01 - Malta - Historical overview

Non-university Tertiary Education

Non-university tertiary education is a fairly recent development. The Malta College of Arts, Science and Technology (MCAST) was set up in August 2000 by a Deed of Foundation primarily with the objective of creating a clear and coherent vocational education and training framework, offering clear progression routes from basic vocational training up to degree level. Since its establishment MCAST has sought to consolidate its educational provision as well as expand its portfolio of programmes in order to be able to expand into higher level education without the duplication of provision or wasteful competition. MCAST provides a credible alternative route to the university education without the duplication of provision or wasteful competition. MCAST started to provide Level courses in 2004 and is currently aiming to offer degree programmes in 2007.

University Tertiary Education

University tertiary education in Malta is provided by one university, the University of Malta. The University of Malta traces its origins to the founding of the Collegium Melitense in 1592 which was run by Jesuits. It was constituted by the Faculties of Theology, Medicine and Surgery, and Law. (Zammit Mangion, 1992).

In 1578, Pope Gregory XIII empowered the Jesuits to confer the degrees of Magister Philosophiae and Doctor Divinitas.

The University of Malta was ‘dormant’ twice: by the French in 1798-1800 period, when it became an ‘ecole centrale' with separate schools for Medicine and Surgery and Theological studies, and by the Government of Malta in the 1980-87 period when it was substituted by a new university (at first called the ‘New University' and subsequently ‘The University of Malta'). (Zammit Mangion, 1992).

The University was re-founded twice: the first time in 1800 after the French left and was revived by a Maltese Provisional government; the second time in 1988 when a new government did away with the University reforms of 1978-80. During this latter period, tertiary education adopted the student-worker scheme whereby employers sponsored students. Courses alternated between 6 months study and 6 months work. The policy of having a numerus clausus for entry into University was adopted and admission to the University was available for students who obtained a sponsorship to support their university studies.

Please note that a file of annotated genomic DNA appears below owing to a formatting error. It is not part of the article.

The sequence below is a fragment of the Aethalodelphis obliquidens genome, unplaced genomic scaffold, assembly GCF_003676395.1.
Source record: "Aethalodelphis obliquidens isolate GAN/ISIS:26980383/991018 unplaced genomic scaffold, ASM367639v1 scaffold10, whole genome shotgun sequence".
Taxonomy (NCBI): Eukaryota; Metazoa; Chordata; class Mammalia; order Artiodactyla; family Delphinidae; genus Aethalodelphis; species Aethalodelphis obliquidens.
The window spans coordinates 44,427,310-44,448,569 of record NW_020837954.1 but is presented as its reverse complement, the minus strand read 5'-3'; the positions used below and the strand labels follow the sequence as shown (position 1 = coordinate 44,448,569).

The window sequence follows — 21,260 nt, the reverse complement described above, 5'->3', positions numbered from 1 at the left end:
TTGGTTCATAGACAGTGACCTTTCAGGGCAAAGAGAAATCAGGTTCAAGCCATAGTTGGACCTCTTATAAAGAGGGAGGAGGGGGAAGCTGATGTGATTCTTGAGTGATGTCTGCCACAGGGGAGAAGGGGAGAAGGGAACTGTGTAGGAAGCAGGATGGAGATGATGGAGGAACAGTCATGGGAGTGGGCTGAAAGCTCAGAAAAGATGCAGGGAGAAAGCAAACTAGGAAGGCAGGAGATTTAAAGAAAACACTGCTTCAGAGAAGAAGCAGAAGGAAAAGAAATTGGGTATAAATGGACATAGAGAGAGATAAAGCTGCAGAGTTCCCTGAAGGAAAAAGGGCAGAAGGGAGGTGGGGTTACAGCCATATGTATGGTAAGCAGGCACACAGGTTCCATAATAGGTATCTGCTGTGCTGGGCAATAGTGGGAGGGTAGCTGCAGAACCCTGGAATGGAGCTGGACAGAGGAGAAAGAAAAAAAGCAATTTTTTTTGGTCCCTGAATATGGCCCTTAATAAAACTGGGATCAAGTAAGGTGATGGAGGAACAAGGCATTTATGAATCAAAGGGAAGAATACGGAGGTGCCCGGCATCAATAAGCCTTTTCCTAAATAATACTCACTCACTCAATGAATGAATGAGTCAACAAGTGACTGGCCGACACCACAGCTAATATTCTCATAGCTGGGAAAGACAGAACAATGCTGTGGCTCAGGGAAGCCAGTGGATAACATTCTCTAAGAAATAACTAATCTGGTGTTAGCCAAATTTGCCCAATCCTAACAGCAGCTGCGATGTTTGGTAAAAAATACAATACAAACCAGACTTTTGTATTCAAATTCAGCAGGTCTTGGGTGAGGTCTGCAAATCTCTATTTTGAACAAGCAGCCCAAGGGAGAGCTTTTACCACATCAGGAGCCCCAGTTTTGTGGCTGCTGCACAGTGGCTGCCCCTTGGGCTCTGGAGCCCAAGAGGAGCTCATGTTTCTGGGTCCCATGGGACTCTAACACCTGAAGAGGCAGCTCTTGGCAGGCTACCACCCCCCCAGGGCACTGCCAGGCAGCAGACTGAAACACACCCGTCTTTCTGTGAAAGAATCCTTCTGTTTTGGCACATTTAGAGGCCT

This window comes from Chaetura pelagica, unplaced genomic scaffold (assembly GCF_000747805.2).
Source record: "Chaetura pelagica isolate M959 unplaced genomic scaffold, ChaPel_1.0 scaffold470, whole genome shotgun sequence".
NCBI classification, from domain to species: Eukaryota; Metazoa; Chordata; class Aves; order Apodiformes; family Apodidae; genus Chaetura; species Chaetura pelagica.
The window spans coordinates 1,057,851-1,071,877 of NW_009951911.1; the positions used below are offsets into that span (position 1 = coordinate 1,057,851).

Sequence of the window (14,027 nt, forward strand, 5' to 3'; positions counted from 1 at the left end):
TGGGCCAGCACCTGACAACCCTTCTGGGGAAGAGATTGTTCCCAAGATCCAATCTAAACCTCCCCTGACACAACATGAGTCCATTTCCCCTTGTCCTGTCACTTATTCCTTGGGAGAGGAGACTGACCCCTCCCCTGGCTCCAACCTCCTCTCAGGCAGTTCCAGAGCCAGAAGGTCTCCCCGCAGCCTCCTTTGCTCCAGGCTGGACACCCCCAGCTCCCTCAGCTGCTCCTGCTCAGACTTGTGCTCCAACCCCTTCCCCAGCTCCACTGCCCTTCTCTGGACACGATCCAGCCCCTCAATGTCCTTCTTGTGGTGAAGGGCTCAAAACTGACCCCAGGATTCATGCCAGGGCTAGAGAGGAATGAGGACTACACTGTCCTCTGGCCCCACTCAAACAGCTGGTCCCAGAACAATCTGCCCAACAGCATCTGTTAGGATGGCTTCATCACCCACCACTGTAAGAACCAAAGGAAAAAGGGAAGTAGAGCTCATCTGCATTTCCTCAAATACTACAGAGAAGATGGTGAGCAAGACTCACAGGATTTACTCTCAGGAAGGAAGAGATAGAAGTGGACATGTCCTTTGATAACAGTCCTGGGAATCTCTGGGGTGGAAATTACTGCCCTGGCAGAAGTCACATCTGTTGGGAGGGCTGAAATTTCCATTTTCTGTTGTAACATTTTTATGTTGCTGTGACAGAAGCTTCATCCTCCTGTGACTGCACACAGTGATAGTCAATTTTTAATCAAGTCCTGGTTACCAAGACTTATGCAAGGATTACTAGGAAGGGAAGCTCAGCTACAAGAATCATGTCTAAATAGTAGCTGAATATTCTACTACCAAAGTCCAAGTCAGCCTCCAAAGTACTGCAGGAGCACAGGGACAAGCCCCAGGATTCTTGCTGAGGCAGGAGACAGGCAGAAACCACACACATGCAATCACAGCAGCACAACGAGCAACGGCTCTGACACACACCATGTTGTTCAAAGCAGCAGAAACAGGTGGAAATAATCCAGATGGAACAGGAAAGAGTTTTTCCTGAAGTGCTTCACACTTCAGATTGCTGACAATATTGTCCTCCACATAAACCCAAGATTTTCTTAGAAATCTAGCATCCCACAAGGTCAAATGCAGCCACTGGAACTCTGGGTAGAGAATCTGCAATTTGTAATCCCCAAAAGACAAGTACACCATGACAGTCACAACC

In 1964, the University moved most of its services out of the old 1592 premises in Valletta to a new campus at Tal-Qroqq, Msida. Since then, new faculties and interdisciplinary centres and institutes have been added and new areas of studies introduced.

Before the 1988 Education Act, tertiary education in the state sector in Malta fell under the Commission for the Development of Higher Education established by the 1974 Education Act, and which replaced an earlier Royal University of Malta Commission first created in 1958. The 1988 Education Act abolished this Commission (Zammit Mangion, 1992). The new amendments (Act XIII) of 2006 to the Education established the National Commission for Higher Education which has to function to mediate between the government and the University and other institutions of further and higher education.

The University has grown rapidly with an increase in the number of courses offered, diverse, new areas of studies offered to students, and a steadily growing student population. Following Malta's entry into the European Union, the University of Malta is undertaking a harmonisation process to bring its courses fully in line with the Bologna Declaration.


University of Malta
University of Malta Msida MSD 06 Malta
Tel.:++356 2340 2828
Fax:++356 21 336450
E-mail: intoff@um.edu.mt
Website:  http://www.um.edu.mt


Malta College of Arts, Science and Technology (MCAST)
Main Campus Corradino Hill Paola, PLA 08 Malta
Tel.:++35621 801 590
Fax:+356 21801596
Website:  http://www.mcast.edu.mt

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Date: 2009
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